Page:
Source: Review copy
Publication: 2nd February 2023 from
My thanks to The Borough Press for an advance copy for review
Kate flees London – abandoning everything – for Cumbria and Weyward Cottage, inherited from her great-aunt. There, a secret lurks in the bones of the house, hidden ever since the witch-hunts of the 17th century.
Violet is more interested in collecting insects and climbing trees than in becoming a proper young lady. Until a chain of shocking events changes her life forever.
Altha is on trial for witchcraft, accused of killing a local man. Known for her uncanny connection with nature and animals, she is a threat that must be eliminated.
But Weyward women belong to the wild. And they cannot be tamed…
Three generations of women; each finding their circumstances more than challenging. Each has suffered at the hands of a man and each, through no fault of their own has been banished. It is Kate, in 2019, who will find out more about her ancestors and through what she learns, will finally find the means to deal with her situation.
Altha was tried as a witch in 1619 after a herd of cows trampled a neighbouring farmer. Violet was born into a strict household during the Second World War. Her mother dead, she found her father to be harsh and unrelenting and when her cousin Fredrick comes home from battle she ends up being
In 2019, Kate knows nothing of her female heritage, but she does know that her great aunt Violet has left her a cottage in Crows Beck, a village in Cumbria. She so badly needs to flee her home and so, keeping the existence of her inheritance a secret from her partner, she flees there. It is while she is making a home in Weyward cottage that she unearths some of the history of her great aunt Violet and discovers what binds these three women together.
Emilia Hart’s Weyward is a delightful read and the cottage that links each of these women provides a strong and enduring bond between the ages. Though born into very different circumstances, each woman finds herself in Weyward Cottage needing help and finding it through their connection to the land and the nature that surrounds them.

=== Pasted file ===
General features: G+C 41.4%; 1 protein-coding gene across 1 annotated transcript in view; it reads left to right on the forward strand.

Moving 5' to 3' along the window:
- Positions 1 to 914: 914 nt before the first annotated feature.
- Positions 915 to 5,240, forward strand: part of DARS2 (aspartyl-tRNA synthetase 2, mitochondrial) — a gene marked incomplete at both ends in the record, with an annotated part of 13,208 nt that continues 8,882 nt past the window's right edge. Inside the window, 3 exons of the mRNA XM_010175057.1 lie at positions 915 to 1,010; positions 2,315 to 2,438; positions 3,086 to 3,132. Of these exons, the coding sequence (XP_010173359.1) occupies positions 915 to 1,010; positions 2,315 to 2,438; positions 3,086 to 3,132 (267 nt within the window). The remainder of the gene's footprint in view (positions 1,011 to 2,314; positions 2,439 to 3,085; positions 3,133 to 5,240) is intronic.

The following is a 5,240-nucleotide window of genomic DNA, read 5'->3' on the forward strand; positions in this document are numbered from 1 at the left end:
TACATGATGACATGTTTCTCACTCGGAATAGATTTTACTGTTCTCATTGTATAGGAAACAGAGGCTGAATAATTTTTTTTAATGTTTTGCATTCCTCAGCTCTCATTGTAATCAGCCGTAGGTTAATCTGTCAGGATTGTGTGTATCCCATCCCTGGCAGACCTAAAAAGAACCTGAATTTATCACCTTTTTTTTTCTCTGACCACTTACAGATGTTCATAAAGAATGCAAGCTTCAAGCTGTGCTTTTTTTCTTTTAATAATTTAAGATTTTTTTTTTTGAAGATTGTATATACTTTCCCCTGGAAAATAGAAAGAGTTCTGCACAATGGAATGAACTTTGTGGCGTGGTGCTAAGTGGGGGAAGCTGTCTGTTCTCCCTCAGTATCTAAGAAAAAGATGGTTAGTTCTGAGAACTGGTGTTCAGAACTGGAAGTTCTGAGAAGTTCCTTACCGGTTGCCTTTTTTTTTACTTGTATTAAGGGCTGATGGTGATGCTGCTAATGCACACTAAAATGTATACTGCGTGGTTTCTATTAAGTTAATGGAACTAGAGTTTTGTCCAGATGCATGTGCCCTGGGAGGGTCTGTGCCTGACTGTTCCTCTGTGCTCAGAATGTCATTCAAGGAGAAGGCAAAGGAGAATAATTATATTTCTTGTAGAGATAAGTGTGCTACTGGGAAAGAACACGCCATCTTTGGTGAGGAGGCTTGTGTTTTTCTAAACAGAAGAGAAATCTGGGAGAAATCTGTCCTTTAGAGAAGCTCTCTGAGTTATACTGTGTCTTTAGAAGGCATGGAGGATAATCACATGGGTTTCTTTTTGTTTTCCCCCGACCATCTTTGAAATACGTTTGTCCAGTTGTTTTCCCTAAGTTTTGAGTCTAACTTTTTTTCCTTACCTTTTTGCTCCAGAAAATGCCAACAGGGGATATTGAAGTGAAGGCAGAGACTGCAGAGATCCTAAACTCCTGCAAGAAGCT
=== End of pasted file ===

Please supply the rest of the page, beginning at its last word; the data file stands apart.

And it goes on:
Weyward is a story of the resilience of women in the face of astonishing misogyny and is also an engrossing and well told story which holds the interest and keeps the reader wanting to know more. Told in different ways, through letters and diaries, first and third person narratives, the story is always clear about whose voice we are hearing from and that makes it a distinctively told story.
Weyward offers an alternative history to that told by the male victors. This is history as told by Gaia; a history of how women’s powerful connection to nature is the wheel that turns the earth and makes things flourish.
Verdict: Verdict: Emilia Hart’s Weyward tells a compelling story of the resilience and the power of women and of how, in the face of adversity, they find an inner strength and connection that is palpable; enough to overcome an adversity that we see all too clearly has not changed over centuries. It weaves its own spell on the reader and though elements of it are familiar and there’s not really any doubt as to whether Kate will prevail, this is still a satisfying and evocative read.
Emilia Hart is a British-Australian writer. She was born in Sydney and studied English Literature and Law at the University of New South Wales before working as a lawyer in Sydney and London. Emilia is a graduate of Curtis Brown Creative’s Three Month Online Novel Writing Course and was Highly Commended in the 2021 Caledonia Novel Award. Her short fiction has been published in Australia and the UK. She lives in London.